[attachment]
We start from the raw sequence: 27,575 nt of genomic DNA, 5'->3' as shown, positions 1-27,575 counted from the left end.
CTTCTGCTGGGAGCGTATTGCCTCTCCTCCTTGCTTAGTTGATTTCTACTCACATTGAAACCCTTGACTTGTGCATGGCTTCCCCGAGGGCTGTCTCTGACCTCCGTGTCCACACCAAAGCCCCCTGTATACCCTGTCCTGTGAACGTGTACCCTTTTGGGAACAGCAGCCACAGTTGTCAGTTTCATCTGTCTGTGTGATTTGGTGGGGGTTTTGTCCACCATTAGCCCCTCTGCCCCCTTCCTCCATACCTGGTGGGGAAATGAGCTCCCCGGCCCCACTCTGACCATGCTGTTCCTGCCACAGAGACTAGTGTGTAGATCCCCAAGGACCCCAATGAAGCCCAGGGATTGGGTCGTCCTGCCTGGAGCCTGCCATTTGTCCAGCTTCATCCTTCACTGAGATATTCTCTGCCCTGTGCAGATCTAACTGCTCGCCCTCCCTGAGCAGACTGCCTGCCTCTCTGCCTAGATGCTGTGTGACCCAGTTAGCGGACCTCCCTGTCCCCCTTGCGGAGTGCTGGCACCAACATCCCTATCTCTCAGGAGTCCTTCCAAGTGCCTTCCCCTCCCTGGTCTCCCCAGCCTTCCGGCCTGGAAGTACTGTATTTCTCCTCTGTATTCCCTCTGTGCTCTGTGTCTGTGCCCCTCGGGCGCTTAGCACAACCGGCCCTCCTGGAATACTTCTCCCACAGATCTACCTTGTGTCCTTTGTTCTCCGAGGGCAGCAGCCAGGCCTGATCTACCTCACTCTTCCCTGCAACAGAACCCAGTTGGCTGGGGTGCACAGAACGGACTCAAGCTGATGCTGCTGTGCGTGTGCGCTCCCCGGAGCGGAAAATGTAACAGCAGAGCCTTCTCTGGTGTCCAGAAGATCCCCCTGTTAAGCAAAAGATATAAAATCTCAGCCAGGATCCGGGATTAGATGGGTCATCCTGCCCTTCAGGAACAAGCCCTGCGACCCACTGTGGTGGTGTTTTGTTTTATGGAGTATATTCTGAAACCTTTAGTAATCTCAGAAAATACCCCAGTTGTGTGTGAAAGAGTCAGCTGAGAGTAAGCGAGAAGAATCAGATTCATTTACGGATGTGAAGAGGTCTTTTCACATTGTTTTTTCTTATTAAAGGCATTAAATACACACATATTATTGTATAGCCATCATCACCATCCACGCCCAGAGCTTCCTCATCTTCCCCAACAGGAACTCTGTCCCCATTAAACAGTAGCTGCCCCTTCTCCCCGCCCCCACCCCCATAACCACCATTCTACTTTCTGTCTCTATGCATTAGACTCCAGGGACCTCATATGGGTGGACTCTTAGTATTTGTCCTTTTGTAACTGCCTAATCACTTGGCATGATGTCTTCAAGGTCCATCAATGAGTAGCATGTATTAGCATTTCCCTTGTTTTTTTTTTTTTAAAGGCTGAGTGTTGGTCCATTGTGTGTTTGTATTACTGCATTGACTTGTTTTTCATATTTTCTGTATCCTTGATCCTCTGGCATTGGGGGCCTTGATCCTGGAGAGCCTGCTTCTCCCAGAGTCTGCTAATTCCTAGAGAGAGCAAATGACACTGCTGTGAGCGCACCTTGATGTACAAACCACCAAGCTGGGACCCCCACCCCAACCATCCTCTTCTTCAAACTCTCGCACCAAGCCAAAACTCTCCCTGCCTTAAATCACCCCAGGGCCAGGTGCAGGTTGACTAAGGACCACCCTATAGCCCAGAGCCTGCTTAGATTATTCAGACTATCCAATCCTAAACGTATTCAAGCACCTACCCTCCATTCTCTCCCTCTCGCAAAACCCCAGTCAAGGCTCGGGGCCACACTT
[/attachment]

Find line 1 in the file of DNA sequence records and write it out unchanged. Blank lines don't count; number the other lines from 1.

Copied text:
We start from the raw sequence: 27,575 nt of genomic DNA, 5'->3' as shown, positions 1-27,575 counted from the left end.